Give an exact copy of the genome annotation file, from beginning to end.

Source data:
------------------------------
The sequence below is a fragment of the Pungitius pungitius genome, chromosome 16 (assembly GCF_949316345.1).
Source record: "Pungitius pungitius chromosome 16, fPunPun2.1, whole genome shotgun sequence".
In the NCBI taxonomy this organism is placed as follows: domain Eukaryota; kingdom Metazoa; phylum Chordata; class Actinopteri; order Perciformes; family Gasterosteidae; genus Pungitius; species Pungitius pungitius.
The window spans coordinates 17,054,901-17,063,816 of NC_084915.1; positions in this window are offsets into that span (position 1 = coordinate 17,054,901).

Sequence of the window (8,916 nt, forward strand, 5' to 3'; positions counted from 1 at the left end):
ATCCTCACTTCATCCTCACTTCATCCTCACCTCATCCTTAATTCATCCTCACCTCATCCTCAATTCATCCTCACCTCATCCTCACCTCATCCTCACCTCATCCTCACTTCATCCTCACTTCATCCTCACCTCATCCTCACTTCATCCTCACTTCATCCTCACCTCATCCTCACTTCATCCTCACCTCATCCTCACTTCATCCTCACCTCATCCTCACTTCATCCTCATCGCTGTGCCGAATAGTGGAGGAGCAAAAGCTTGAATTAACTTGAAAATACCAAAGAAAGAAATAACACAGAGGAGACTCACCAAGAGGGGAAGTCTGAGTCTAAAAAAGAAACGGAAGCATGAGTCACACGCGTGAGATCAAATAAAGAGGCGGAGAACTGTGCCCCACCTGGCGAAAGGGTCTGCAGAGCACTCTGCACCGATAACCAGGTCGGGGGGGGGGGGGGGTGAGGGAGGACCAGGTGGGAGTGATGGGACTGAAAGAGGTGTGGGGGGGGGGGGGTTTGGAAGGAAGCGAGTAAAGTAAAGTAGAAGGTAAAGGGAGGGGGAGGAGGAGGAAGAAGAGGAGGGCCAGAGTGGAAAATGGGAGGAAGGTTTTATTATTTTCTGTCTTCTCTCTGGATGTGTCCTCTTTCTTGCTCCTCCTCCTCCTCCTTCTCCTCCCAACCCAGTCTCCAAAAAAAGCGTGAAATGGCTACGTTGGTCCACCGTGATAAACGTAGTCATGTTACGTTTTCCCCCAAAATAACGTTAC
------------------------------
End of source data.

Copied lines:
The sequence below is a fragment of the Pungitius pungitius genome, chromosome 16 (assembly GCF_949316345.1).
Source record: "Pungitius pungitius chromosome 16, fPunPun2.1, whole genome shotgun sequence".
In the NCBI taxonomy this organism is placed as follows: domain Eukaryota; kingdom Metazoa; phylum Chordata; class Actinopteri; order Perciformes; family Gasterosteidae; genus Pungitius; species Pungitius pungitius.
The window spans coordinates 17,054,901-17,063,816 of NC_084915.1; positions in this window are offsets into that span (position 1 = coordinate 17,054,901).

Sequence of the window (8,916 nt, forward strand, 5' to 3'; positions counted from 1 at the left end):
ATCCTCACTTCATCCTCACTTCATCCTCACCTCATCCTTAATTCATCCTCACCTCATCCTCAATTCATCCTCACCTCATCCTCACCTCATCCTCACCTCATCCTCACTTCATCCTCACTTCATCCTCACCTCATCCTCACTTCATCCTCACTTCATCCTCACCTCATCCTCACTTCATCCTCACCTCATCCTCACTTCATCCTCACCTCATCCTCACTTCATCCTCATCGCTGTGCCGAATAGTGGAGGAGCAAAAGCTTGAATTAACTTGAAAATACCAAAGAAAGAAATAACACAGAGGAGACTCACCAAGAGGGGAAGTCTGAGTCTAAAAAAGAAACGGAAGCATGAGTCACACGCGTGAGATCAAATAAAGAGGCGGAGAACTGTGCCCCACCTGGCGAAAGGGTCTGCAGAGCACTCTGCACCGATAACCAGGTCGGGGGGGGGGGGGGGTGAGGGAGGACCAGGTGGGAGTGATGGGACTGAAAGAGGTGTGGGGGGGGGGGGGTTTGGAAGGAAGCGAGTAAAGTAAAGTAGAAGGTAAAGGGAGGGGGAGGAGGAGGAAGAAGAGGAGGGCCAGAGTGGAAAATGGGAGGAAGGTTTTATTATTTTCTGTCTTCTCTCTGGATGTGTCCTCTTTCTTGCTCCTCCTCCTCCTCCTTCTCCTCCCAACCCAGTCTCCAAAAAAAGCGTGAAATGGCTACGTTGGTCCACCGTGATAAACGTAGTCATGTTACGTTTTCCCCCAAAATAACGTTAC